Bitcoin’s censorship-resistance and privacy come from its peer-to-peer network. In order to relay a transaction, each node may connect to some anonymous set of peers, each of which could be a miner or somebody connected to a miner. This method helps obfuscate which node a transaction originates from as well as which node may be responsible for confirming it. Someone wishing to censor particular entities may target miners, popular exchanges, or other centralized submission services, but it would be difficult to block anything completely.

The general availability of unconfirmed transactions also helps minimize the entrance cost of becoming a block producer—someone who is dissatisfied with the transactions being selected (or excluded) may start mining immediately. Treating each node as an equal candidate for transaction broadcast avoids giving any miner privileged access to transactions and their fees.

In summary, a mempool is an extremely useful cache that allows nodes to distribute the costs of block download and validation over time, and gives users access to better fee estimation. At a network level, mempools support a distributed transaction and block relay network. All of these benefits are most pronounced when everybody sees all transactions before miners include them in blocks - just like any cache, a mempool is most useful when it is “hot” and must be limited in size to fit in memory. Next week’s section will explore the use of incentive compatibility as a metric for keeping the most useful transactions in mempools.

Releases and release candidates

New releases and release candidates for popular Bitcoin infrastructure projects. Please consider upgrading to new releases or helping to test release candidates.

  • Libsecp256k1 0.3.2 is a security release for applications that use libsecp for ECDH and that may be compiled with GCC version 13 or higher. As described by the authors, new versions of GCC attempt to optimize libsecp code that was designed to run in a fixed amount of time, making it possible to execute a side-channel attack under certain circumstances. It’s worth noting that Bitcoin Core does not use ECDH and is not affected. There is ongoing work to try to detect when future changes to compilers might cause similar problems, allowing changes to be made in advance.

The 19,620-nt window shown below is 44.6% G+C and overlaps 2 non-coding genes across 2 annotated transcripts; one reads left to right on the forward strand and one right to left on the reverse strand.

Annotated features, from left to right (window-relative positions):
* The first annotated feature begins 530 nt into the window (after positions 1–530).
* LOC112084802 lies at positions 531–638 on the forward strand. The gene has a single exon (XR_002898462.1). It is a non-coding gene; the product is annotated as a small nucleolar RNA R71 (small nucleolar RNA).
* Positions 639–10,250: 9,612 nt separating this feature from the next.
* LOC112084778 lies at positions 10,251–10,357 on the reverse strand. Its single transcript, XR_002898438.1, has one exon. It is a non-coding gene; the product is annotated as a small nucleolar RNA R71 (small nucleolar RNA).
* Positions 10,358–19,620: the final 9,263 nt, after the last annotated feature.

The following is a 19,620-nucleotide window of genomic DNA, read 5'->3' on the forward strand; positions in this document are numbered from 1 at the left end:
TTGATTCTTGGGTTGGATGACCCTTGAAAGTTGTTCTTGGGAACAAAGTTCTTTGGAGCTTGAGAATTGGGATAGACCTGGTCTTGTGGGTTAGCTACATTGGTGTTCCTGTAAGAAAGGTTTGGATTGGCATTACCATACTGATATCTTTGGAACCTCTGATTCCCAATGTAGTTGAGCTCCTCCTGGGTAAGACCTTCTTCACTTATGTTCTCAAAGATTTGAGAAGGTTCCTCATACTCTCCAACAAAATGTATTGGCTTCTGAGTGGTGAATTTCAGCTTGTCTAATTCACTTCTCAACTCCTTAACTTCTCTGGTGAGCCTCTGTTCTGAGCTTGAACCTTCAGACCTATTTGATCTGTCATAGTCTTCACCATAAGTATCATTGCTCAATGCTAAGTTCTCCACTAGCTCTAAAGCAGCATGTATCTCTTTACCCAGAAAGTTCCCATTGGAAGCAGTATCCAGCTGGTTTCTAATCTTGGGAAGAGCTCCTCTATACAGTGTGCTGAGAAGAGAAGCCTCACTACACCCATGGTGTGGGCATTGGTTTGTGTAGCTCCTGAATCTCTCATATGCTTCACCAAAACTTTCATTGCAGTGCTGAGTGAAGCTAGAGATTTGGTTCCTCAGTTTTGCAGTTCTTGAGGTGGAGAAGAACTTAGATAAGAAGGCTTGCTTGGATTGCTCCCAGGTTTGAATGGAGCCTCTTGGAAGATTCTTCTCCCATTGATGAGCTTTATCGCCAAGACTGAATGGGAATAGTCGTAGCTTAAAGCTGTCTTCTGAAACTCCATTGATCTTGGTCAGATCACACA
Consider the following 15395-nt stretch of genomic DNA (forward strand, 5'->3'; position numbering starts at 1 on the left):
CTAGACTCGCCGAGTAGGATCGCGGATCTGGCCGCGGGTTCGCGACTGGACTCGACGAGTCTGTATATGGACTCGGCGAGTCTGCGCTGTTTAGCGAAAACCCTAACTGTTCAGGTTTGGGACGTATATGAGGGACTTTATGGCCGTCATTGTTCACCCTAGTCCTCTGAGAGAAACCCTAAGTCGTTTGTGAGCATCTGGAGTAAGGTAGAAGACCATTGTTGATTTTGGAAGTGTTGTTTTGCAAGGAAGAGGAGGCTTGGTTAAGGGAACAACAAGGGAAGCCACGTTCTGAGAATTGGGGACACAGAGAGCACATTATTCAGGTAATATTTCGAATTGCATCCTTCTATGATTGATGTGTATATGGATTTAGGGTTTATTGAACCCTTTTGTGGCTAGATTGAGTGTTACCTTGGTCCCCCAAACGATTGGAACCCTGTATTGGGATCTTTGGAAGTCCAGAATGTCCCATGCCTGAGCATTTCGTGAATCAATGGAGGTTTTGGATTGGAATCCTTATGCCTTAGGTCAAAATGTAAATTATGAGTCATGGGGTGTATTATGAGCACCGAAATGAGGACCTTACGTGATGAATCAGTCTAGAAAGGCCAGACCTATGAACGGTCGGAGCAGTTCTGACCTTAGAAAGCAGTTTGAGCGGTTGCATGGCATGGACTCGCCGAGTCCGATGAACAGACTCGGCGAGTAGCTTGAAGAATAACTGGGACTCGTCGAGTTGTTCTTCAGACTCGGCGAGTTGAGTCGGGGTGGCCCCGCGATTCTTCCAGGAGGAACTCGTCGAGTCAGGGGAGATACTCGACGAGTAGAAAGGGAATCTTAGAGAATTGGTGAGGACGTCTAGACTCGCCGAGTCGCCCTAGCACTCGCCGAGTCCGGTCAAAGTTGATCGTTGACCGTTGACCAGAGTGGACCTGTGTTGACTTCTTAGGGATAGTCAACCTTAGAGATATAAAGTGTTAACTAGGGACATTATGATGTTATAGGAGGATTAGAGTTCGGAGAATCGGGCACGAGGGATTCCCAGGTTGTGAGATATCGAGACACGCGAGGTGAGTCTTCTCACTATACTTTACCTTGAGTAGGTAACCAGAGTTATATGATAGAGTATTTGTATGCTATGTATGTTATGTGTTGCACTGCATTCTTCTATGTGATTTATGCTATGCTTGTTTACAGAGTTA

• Core Lightning 23.05rc2 is a release candidate for the next version of this LN implementation.

  • Bitcoin Core 23.2rc1 is a release candidate for a maintenance release of the previous major version of Bitcoin Core.

  • Bitcoin Core 24.1rc3 is a release candidate for a maintenance release of the current version of Bitcoin Core.

  • Bitcoin Core 25.0rc2 is a release candidate for the next major version of Bitcoin Core.

Notable code and documentation changes

Notable changes this week in Bitcoin Core, Core Lightning, Eclair, LDK, LND, libsecp256k1, Hardware Wallet Interface (HWI), Rust Bitcoin, BTCPay Server, BDK, Bitcoin Improvement Proposals (BIPs), Lightning BOLTs, and Bitcoin Inquisition.

  • Bitcoin Core #26076 updates RPC methods that show derivation paths for public keys now use h instead of a single-quote ' to indicate a hardened derivation step. Note that this changes the descriptor checksum. When handling descriptors with private keys, the same symbol is used as when the descriptor was generated or imported. For legacy wallets the hdkeypath field in getaddressinfo and the serialization format of wallet dumps remain unchanged.

  • Bitcoin Core #27608 will continue trying to download a block from a peer even if another peer provided the block. Bitcoin Core will continue trying to download the block from peers that claim to have it until one of the received blocks has been written to disk.

  • LDK #2286 allows creating and signing PSBTs for outputs controlled by the local wallet.

  • LDK #1794 begins adding support for dual funding, starting with methods needed for the interactive funding protocol that is used for dual funding.

  • Rust Bitcoin #1844 makes the schema in a BIP21 URI lowercase, i.e. bitcoin:. Although the specification for URI schema (RFC3986) says the schema is case insensitive, testing shows that some platforms are not opening the application assigned to handle bitcoin: URIs when an uppercase BITCOIN: is passed. It would be preferable if uppercase was handled correctly, as it allows the creation of more efficient QR codes (see Newsletter #46).

  • Rust Bitcoin #1837 adds a function for generating a new private key, simplifying what previously required more code to accomplish.

  • BOLTs #1075 updates the specification so that nodes should no longer disconnect from a peer after receiving a warning message from it.